Step Inside an Antique-Filled Amagansett Colonial
Storytelling is designer Jennifer Vaughn Miller’s forte—but instead of words, she creates narratives through rigorously edited, elegantly nonchalant, highly personal spaces. A detail as small and seemingly insignificant as the monogram on a vintage sheet can take Vaughn Miller back to a summer day from her Texas childhood: “It was the Fourth of July, and I was at a friend’s country home,” Vaughn Miller recalls. “We’d just made blueberry pie, and I curled up on a daybed on her screened porch, where I found a quilt that had beautifully stitched monogrammed letters. As a little girl, I was fascinated. I realized that there was a story behind the quilt, a history to it. I loved the romance of that.”
Vaughn Miller, who majored in architecture at the University of Texas and worked for six years with designer Laura Bohn, went solo in 2010 with Vaughn Miller Studio, refining an aesthetic that balances sentiment with discipline, indulgence with restraint. “I always want something with an edge,” says the 33-year-old, who is based in New York and married to Derrick Miller, the creative director of the luxury footwear brand Barker Black. “I don’t like things that are too perfect. Anytime anything gets too neat or too pretty, it disturbs me.”
Among her first clients are Leslie Dumont and Fred Levin, retired empty nesters who traded in their upstate golf retreat four years ago for a 4,200-square-foot, six-bedroom colonial in Amagansett. “Jennifer is a tremendous curator, and we share a mutual love of antiques and found objects,” says Dumont, who frequently accompanies Vaughn Miller to the Brimfield flea market in Massachusetts, as well as to design and antiques fairs in New York. “Sometimes I’ll send her a picture of something I want to buy, and she’ll say, ‘No, absolutely not.’ She keeps me in line. At one point I said to her, ‘Oh, I get it. My grandmother’s from France, not Tennessee.’ She said, ‘If you’re going to tell a story, make it a beautiful story, one with some truth to it.’”
Working closely with New York architect David Hottenroth, Vaughn Miller set out to create a greater sense of flow in the cozily proportioned home. A stairwell was opened, a living room added, a back patio screened in. The kitchen was overhauled and updated. (Dumont, a baker who once ran her own pie company, Proud to Be Flaky, is pleased that the Carrara marble–topped island is “nice for rolling out dough.”) With an eye for graphic contrasts, Vaughn Miller gave her clients an adventure in the unexpected: In the foyer, living room, and bedrooms, inky blacks play against calming woods, accessories in white and cream, and industrial pieces; pale gray walls in each room offer cohesiveness and calm.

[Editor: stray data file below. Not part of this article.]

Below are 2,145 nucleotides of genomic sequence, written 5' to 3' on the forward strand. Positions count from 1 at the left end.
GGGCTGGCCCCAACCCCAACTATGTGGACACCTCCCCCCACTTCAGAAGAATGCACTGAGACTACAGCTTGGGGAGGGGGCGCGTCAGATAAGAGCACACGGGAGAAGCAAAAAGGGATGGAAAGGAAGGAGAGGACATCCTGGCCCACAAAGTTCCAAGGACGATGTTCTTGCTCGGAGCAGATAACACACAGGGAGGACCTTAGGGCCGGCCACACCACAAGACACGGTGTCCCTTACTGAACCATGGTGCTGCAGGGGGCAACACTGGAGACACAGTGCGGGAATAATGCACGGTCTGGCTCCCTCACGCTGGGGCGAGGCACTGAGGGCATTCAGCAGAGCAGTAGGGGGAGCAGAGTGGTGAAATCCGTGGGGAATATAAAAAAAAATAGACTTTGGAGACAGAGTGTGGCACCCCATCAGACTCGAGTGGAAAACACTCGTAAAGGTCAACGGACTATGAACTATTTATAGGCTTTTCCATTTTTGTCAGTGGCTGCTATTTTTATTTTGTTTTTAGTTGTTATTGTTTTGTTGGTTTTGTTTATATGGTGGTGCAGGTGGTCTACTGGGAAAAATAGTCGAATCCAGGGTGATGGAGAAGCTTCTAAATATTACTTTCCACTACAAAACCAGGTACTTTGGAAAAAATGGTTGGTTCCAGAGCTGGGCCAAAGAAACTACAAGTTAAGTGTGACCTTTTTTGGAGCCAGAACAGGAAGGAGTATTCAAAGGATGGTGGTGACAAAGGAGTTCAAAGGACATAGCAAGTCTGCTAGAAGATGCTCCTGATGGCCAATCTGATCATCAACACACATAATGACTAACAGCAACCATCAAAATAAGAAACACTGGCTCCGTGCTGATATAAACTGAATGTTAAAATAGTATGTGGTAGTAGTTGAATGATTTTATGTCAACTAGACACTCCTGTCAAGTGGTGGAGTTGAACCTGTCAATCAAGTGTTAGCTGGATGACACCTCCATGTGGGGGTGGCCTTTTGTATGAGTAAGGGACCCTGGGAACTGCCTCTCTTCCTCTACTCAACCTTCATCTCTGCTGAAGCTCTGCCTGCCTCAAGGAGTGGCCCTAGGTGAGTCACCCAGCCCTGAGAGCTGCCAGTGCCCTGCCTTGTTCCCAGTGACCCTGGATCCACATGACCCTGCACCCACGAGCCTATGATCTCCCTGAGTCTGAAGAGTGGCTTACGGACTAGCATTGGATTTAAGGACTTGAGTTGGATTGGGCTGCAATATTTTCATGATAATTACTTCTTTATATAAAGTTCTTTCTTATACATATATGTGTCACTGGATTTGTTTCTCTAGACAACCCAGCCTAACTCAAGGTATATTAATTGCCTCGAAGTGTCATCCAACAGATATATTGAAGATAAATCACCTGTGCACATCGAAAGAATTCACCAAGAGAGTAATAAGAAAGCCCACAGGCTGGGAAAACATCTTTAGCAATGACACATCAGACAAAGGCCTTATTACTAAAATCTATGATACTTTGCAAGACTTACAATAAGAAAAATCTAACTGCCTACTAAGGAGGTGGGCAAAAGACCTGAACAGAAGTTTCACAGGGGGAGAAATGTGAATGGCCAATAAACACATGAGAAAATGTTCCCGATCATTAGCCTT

Once proper and predictable, the home has indeed been transformed into something a bit edgier—in keeping with Vaughn Miller’s design sensibilities. A massive 18th-century armoire in the living room is both arresting in scale and grounding, thanks to its warm oak timbers. Striped rugs energize the foyer and bedroom floors. “Pattern can be trendy, and therefore quickly tiresome,” says Vaughn Miller. “Maybe it’s the architect in me, but there’s something about the rigidity of stripes I can accept.” The dark wide-plank flooring throughout suggests that these summer residents are more about bringing flowers in from the garden than tracking in sand from the beach.
“One of my rules is, You can’t say everything you’d like to say in one home, or even in one room,” says Vaughn Miller, and accordingly the house is filled with surprises. Vintage sports trophies from Dumont’s extensive collection are arranged on shelves stacked in front of a window in the study. (Vaughn Miller was inspired by a French bistro’s bakery windows.) “I love them graphically, their spark and shimmer,” Dumont says of the prizes. On the second floor, a series of 1950s mug shots, framed in black, hangs next to the photocopied flip sides of each picture—framed in white—detailing each inmate’s criminal offense. “I want friends and family to walk around the house, cocktails in hand and listening to Frank Sinatra, and see something they’ve never spotted before—even if they’ve been here ten times,” Vaughn Miller says.
But the designer has left them with a cliffhanger: She convinced her clients to keep an area above the foyer fireplace empty until precisely the right painting or mirror can be found for it. “I’m not willing to fill the space with something that isn’t right,” Vaughn Miller says. “I’ll know it when I see it.” Dumont and Levin don’t mind the delay. “What’s the hurry?” says Dumont. “That’s the great thing about having an interior designer your husband trusts! If I show him something, he’ll always say, ‘What does Jen say? Ask Jen.’ ‘Ask Jen’ is a big thing around here.”
A version of this article appeared in the July 15 2013 issue of HC&G (Hamptons Cottages & Gardens) with the headline: Storied Romance.